The Irish Association of Heart Failure Nurses (IAHF Nurses) are a subgroup of the Irish Nurses Cardiovascular Association (INCA). Forming part of the INCA mission statement is to build national collaboration and to promote excellence in nursing through education, research and leadership. The IAHF Nurses have truly embraced that mission statement. The strong collaboration between its over 60 members came to the forefront during the pandemic crisis. 

The IAHF Nurses were eager to determine the impact of telemedicine on patient outcomes during the COVID-19 pandemic in Ireland. Against a context of mass re-deployment of specialist nurses to frontline clinical practice to bolster diminishing staffing, a retrospective review of electronic care records, HF databases and discharge summaries, was conducted in September 2020 in ten healthcare settings across Ireland. A standardised proforma was used to collect data over 14 days (last week of May-first week of June) in 2019 and 2020.

Adult patients with HF, >18 years who attended outpatient HF services, were eligible and included in the review. Variables included HF service activity, hospitalisation, admission avoidance and drug titrations. Data were analysed using SPSS with descriptive analysis employed to provide quantitative summaries and describe the changes in variables over time.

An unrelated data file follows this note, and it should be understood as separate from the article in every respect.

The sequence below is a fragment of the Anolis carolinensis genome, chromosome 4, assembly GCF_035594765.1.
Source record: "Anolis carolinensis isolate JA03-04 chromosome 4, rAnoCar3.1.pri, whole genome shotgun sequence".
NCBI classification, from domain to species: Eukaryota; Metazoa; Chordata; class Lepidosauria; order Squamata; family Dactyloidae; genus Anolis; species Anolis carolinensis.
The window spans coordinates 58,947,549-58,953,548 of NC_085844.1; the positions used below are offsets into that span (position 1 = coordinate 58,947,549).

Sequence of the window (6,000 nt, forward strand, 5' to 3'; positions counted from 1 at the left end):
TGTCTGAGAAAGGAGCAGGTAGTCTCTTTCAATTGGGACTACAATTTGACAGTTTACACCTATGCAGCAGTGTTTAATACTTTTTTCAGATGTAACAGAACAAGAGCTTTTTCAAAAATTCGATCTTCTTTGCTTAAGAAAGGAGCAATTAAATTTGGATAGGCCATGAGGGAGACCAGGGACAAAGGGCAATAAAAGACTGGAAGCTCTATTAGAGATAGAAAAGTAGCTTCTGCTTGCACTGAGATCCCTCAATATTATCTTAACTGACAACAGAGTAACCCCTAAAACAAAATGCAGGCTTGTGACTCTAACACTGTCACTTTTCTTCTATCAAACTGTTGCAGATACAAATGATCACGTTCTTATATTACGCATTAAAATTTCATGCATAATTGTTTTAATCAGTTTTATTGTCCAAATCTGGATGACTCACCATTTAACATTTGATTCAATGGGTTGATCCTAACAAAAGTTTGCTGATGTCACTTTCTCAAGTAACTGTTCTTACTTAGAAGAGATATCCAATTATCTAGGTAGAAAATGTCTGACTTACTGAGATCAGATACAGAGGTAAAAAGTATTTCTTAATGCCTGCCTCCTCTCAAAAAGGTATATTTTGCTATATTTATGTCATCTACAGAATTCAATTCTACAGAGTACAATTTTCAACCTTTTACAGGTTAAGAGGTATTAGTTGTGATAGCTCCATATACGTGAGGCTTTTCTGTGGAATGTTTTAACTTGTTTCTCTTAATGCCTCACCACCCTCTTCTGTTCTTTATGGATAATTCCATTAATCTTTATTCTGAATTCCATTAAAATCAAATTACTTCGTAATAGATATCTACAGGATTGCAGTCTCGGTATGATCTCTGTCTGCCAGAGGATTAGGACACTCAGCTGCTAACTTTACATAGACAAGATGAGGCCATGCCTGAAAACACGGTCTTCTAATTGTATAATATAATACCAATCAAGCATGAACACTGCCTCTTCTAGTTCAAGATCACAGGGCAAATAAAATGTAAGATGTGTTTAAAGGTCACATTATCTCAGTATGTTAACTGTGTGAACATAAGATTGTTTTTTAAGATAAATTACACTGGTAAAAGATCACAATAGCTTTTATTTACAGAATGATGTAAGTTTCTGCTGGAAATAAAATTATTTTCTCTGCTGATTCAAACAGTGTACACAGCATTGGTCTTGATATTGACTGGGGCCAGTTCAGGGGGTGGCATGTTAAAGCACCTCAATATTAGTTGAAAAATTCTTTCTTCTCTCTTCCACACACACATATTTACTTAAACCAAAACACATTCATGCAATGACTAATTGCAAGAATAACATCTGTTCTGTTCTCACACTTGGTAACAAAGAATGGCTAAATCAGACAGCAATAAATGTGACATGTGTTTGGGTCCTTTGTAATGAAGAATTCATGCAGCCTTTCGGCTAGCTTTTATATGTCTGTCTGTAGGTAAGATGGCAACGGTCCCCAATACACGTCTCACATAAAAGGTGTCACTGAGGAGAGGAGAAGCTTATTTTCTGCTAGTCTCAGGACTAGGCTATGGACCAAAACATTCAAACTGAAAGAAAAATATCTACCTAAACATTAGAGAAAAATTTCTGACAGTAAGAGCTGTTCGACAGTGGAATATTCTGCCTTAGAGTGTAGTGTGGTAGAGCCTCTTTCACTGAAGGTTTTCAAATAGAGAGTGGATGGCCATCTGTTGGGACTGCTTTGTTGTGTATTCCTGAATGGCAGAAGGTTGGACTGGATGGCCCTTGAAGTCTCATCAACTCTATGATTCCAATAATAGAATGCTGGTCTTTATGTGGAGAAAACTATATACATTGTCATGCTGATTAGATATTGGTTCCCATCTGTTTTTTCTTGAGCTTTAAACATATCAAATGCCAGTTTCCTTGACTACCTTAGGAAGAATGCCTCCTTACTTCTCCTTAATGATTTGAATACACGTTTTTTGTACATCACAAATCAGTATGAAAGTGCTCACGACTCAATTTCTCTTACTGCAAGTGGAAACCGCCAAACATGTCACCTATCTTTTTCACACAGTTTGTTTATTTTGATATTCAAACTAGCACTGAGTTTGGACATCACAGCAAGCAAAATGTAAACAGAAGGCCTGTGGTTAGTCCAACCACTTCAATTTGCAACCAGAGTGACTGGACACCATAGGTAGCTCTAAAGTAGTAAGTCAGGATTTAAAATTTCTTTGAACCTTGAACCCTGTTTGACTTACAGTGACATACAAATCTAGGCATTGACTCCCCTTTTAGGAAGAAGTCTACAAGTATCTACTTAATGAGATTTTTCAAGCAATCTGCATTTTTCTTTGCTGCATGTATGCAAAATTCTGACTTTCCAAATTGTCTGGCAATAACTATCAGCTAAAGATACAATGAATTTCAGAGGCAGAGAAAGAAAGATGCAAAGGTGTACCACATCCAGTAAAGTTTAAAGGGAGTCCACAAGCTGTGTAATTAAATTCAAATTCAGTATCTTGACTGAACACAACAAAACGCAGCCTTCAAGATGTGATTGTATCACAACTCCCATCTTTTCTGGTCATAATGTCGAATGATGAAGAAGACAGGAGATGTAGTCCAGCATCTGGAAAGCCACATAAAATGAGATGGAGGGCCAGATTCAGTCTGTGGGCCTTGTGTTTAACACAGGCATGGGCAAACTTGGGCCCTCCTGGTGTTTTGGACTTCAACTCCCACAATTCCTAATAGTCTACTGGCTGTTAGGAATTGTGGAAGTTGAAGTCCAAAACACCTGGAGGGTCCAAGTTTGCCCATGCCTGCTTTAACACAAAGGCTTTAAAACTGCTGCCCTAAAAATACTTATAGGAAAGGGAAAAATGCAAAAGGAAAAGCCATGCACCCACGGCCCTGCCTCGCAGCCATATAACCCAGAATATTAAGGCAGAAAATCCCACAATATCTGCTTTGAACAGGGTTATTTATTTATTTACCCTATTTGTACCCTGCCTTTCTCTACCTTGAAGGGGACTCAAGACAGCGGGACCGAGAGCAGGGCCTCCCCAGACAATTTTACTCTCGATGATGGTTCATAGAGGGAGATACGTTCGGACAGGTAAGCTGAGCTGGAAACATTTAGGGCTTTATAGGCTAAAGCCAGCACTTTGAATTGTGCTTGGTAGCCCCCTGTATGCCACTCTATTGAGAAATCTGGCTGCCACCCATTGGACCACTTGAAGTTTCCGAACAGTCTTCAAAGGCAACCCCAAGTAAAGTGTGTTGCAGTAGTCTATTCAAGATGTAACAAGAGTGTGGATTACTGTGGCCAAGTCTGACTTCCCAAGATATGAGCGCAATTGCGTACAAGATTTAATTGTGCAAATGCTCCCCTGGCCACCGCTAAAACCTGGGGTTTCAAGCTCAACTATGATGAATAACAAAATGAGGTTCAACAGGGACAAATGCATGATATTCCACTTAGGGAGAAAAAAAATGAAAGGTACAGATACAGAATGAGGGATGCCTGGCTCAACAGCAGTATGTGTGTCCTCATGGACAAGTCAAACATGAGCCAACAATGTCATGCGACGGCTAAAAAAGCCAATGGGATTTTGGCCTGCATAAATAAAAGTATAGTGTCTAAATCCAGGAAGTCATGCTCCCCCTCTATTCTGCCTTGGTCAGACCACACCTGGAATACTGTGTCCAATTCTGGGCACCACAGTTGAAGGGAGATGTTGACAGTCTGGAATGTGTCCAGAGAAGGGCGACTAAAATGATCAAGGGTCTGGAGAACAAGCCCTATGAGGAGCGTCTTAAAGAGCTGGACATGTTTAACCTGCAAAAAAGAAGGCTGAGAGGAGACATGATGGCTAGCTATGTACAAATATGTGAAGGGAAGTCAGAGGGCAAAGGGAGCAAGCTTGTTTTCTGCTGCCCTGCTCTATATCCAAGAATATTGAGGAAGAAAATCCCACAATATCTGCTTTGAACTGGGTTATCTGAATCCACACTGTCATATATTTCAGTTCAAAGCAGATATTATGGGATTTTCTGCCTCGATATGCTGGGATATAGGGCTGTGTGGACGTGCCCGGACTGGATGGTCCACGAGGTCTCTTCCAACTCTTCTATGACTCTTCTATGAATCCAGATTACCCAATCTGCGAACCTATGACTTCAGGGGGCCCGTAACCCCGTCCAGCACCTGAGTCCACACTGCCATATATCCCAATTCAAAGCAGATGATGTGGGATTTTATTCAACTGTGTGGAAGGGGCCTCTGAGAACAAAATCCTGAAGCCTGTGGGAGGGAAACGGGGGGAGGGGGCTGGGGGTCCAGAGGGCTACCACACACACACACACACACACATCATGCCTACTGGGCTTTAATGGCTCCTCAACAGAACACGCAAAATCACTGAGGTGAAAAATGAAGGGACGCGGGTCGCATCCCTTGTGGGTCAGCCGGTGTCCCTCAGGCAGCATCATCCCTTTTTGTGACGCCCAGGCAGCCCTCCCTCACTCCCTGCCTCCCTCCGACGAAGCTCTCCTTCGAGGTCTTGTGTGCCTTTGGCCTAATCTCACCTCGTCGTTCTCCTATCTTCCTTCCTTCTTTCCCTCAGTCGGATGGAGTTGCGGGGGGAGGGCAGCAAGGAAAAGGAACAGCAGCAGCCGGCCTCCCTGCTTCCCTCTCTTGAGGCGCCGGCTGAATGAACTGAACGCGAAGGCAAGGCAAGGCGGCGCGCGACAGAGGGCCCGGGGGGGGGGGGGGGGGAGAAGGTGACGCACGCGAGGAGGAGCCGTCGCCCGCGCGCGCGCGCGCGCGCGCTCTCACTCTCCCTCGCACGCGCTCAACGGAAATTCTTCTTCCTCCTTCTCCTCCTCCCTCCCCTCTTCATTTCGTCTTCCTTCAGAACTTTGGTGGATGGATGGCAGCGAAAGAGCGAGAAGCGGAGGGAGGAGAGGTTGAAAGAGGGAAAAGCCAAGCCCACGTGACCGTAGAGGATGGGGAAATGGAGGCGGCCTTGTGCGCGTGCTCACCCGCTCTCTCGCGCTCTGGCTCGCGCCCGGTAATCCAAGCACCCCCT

Face-to-face consultations decreased by 83% in 2020, with a shift to the use of telemedicine for managing patients with HF, which included structured telephone support (STS) and/or the use of video-assisted technologies (Figure 1). The use of remote management, alongside face-to-face reviews, when required, facilitated a 19.2% increase in the number of patient consultations undertaken in 2020 compared to the same period in 2019. Over one-third of these consultations in 2020 (n= 329, 36%) resulted in a change to patient’s medications, in response to a change in the patients' clinical status. 191 consultations focused on direct admission avoidance due to clinical deterioration for community-dwelling HF patients. A further 34.4% (n=316) of these consultations did not result in the titration of disease-modifying therapies for HFrEF patients. HF hospitalisations via the emergency department for patients enrolled in these HF services with acute presentations increased by 11.5% compared to 2019, while elective admissions for patients enrolled in HF services fell by 80%.